With 'Microsoft Secure Score For Devices', Microsoft Rates Users' Security Configurations


Microsoft Windows is the most popular operating system for regular PC users. Despite controversies, Microsoft still sees security as one of its priorities in Windows 10.

The operating system has what it calls Microsoft Defender Advanced Threat Protection (ATP), which according to the company's document, is "an enterprise endpoint security platform designed to help enterprise networks prevent, detect, investigate, and respond to advanced threats."

Microsoft has increased its effort on ATP, by introducing a configuration it calls the 'Microsoft Secure Score for Devices'.

What it does, is giving users' devices and network a security score, that simply tells users the health of their environment based on how they are configured.

A high score means the collective security configuration is in a good state across applications, operating systems, network, accounts, and security controls. A bad score, naturally, means the opposite.

The score can be seen in the Threat and Vulnerability Management service dashboard component of Microsoft Defender Security Center.

According to its document page, Microsoft Secure Score for Devices reflects the collective security configuration state of devices across the following categories:

  1. Application.
  2. Operating system.
  3. Network.
  4. Accounts.

It then continuously:

  1. Compare collected configurations to the collected benchmarks to discover misconfigured assets.
  2. Map configurations to vulnerabilities that can be remediated or partially remediated (risk reduction).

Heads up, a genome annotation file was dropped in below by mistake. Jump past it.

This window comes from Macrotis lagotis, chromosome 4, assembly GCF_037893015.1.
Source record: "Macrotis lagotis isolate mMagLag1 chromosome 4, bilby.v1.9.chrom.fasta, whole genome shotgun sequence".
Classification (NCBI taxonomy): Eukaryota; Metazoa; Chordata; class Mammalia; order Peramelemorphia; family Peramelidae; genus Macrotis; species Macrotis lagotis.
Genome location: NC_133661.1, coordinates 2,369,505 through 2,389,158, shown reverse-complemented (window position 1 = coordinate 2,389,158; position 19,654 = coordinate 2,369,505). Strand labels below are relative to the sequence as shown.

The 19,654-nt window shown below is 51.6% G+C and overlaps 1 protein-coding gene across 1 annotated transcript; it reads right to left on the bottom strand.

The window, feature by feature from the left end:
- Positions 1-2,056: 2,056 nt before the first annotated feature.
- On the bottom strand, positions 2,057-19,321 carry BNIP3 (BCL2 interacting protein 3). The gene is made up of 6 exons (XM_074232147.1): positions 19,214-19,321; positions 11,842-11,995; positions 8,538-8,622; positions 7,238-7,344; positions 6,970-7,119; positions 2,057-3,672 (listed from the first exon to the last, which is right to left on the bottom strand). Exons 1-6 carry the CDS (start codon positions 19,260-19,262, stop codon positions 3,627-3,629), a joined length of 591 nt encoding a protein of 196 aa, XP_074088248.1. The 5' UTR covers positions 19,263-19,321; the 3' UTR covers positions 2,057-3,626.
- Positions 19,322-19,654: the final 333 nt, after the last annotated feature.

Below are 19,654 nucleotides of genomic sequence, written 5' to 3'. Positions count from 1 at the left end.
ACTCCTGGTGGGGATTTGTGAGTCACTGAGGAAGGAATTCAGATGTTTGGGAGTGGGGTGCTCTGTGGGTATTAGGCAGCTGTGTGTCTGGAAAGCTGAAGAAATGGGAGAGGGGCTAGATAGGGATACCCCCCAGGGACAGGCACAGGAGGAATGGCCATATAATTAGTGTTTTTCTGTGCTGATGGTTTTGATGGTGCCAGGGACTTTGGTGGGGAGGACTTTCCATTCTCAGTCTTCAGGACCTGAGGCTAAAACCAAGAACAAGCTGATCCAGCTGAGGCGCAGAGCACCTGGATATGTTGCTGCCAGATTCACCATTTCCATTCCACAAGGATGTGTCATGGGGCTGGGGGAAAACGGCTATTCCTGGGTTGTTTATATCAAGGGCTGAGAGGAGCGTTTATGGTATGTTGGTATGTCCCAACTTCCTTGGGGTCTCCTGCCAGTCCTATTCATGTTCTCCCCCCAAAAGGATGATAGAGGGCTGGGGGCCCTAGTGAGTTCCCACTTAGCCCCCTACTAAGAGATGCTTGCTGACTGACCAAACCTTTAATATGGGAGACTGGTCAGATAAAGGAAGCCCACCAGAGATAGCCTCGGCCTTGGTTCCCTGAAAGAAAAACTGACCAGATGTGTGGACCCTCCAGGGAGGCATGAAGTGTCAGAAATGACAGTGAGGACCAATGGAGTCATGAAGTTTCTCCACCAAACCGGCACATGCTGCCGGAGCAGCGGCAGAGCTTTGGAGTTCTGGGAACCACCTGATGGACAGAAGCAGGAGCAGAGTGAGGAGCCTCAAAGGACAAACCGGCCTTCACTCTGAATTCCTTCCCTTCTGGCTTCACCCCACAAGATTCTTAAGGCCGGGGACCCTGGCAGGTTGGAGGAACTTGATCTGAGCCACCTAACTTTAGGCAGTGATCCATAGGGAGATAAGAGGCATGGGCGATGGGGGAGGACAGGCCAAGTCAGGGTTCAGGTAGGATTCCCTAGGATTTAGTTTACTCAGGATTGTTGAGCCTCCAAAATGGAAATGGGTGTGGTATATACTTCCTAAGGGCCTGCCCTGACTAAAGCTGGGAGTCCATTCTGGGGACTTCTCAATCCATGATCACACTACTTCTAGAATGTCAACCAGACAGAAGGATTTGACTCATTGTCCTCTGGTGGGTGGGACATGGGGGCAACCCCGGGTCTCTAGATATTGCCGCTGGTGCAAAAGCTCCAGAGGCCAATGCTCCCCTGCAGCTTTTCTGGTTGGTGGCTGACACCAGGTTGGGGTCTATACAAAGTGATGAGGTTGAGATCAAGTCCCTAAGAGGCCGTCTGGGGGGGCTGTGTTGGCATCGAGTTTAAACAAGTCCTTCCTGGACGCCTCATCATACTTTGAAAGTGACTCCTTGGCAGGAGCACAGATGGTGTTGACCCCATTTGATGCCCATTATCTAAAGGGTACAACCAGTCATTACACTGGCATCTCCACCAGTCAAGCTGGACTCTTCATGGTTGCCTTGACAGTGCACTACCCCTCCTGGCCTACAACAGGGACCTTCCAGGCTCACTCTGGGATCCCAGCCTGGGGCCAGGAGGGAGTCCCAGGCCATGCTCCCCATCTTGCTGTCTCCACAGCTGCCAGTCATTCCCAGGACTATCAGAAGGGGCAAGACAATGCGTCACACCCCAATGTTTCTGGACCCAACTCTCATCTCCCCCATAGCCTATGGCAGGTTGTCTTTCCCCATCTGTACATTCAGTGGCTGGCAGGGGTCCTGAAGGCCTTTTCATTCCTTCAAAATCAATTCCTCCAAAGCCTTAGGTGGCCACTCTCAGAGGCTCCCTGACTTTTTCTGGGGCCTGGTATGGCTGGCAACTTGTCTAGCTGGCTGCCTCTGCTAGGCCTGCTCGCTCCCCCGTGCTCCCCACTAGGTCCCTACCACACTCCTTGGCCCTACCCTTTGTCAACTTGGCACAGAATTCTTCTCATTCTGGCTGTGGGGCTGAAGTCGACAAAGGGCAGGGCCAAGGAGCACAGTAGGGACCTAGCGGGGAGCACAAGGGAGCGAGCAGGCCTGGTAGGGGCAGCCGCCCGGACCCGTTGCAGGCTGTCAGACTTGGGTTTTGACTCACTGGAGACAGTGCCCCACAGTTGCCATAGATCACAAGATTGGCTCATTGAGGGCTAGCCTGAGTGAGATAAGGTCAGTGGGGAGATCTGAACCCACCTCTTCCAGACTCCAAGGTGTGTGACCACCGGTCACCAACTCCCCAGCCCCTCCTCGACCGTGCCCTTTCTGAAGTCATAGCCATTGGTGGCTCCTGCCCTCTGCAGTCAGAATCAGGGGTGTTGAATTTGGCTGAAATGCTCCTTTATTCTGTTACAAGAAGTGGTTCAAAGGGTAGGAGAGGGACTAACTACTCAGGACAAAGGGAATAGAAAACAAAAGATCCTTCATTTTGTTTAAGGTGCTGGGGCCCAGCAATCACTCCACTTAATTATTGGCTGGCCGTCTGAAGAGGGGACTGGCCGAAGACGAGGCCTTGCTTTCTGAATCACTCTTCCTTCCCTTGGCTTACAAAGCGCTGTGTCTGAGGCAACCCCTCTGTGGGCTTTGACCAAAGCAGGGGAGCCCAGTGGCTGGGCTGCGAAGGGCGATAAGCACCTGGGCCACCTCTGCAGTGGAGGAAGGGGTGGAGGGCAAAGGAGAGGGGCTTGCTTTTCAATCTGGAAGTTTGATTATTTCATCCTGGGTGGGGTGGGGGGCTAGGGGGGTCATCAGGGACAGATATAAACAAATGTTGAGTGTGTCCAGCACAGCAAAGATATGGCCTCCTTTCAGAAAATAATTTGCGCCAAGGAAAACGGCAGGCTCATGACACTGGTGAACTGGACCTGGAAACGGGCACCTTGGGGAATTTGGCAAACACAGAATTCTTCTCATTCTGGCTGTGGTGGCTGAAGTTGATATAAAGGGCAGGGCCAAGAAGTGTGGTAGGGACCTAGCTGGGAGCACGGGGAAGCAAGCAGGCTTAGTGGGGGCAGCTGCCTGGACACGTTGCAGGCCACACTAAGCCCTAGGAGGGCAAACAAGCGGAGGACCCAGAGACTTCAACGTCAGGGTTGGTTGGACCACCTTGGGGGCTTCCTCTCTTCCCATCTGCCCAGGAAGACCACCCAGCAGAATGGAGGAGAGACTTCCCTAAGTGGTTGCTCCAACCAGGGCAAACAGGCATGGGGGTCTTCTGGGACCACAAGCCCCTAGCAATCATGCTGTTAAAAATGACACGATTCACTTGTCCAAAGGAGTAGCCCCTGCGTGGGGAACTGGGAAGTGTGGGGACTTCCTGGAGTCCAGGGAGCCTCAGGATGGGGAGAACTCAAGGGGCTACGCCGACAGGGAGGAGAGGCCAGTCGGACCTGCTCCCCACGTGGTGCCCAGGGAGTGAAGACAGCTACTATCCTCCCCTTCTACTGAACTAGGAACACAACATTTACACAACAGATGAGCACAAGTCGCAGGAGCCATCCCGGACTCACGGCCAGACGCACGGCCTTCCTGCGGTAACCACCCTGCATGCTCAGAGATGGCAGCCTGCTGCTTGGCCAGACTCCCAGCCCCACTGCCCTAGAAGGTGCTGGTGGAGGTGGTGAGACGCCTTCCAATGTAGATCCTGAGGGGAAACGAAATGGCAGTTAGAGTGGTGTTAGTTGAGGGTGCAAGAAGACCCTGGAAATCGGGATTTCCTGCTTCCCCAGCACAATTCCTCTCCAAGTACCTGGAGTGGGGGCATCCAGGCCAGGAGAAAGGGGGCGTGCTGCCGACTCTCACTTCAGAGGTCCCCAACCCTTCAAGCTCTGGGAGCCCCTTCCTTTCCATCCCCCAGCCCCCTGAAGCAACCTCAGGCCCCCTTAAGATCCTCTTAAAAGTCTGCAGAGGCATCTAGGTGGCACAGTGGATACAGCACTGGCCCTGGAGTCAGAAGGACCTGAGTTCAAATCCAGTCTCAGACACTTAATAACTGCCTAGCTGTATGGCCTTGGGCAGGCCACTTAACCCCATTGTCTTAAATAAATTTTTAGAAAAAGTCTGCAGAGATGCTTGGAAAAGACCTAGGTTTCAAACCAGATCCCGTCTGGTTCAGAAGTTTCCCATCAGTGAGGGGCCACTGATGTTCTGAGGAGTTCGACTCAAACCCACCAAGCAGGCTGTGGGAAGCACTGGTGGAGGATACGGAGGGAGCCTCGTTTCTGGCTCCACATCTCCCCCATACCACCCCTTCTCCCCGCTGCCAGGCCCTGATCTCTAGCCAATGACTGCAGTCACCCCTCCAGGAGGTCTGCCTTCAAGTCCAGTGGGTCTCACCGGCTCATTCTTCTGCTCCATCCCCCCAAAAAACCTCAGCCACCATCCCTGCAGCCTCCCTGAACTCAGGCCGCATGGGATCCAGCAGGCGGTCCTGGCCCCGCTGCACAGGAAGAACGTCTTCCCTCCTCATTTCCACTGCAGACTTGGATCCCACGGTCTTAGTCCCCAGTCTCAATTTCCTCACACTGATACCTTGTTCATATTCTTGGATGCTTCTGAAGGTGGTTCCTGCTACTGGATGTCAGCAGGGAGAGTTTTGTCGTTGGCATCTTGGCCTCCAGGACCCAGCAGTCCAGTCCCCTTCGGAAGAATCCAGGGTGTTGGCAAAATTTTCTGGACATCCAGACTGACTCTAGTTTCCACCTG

3. Collect and maintain best practice configuration benchmarks (vendors, security feeds, internal research teams).
  4. Collect and monitor changes of security control configuration state from all assets.

The tool should be useful for those who care about the security of their systems, as it can scour devices and networks for vulnerabilities. Through the cards, Defender ATP users should be able to see a list of recommendations based on what the scan finds.

For example, cards can show that systems contain issues, like a built-in administrator account has been disabled, the version of Windows 10 or Windows Server scanned is outdated, an account using the highly-privileged Administrator rights, and so forth.

Microsoft Secure Score for Devices
The tool comes with details and remediation options. (Credit: Microsoft)

Microsoft explains hackers can launch their attacks through password-guessing, brute-force attacks and some other techniques. And these attacks generally happen after a security breach has already occurred.

Score cards generated by 'Microsoft Secure Score For Devices' is the product of "meticulous and ongoing vulnerability discovery".

This involves things like comparing collected configurations from scans, with collected benchmarks, the best-practice benchmarks from various vendors, leads from security feeds, and information taken from Microsoft's internal research teams.

For convenience, users can export a checklist of remediations to be undertaken in CSV format, so they can share the score card with their team members. After remediations are completed, the security store should improve accordingly.

This tool is certainly useful. But it does have some weaknesses.

For example, there could be false alarms related to only partial support for its Intune mobile device management platform.

"Due to the current partial Intune support, configurations which might have been set through Intune might show up as misconfigured. Contact your IT administrator to verify the actual configuration status in case your organization is using Intune for secure configuration management," said Microsoft.

To address some of the issues in Windows Defender ATP that impede Microsoft Secure Score for Devices' analysis, Microsoft has pointed out four mandatory security updates (4512941, KB 4516077, KB 4516045, KB 4516071) which were released over the past few years so users can install them.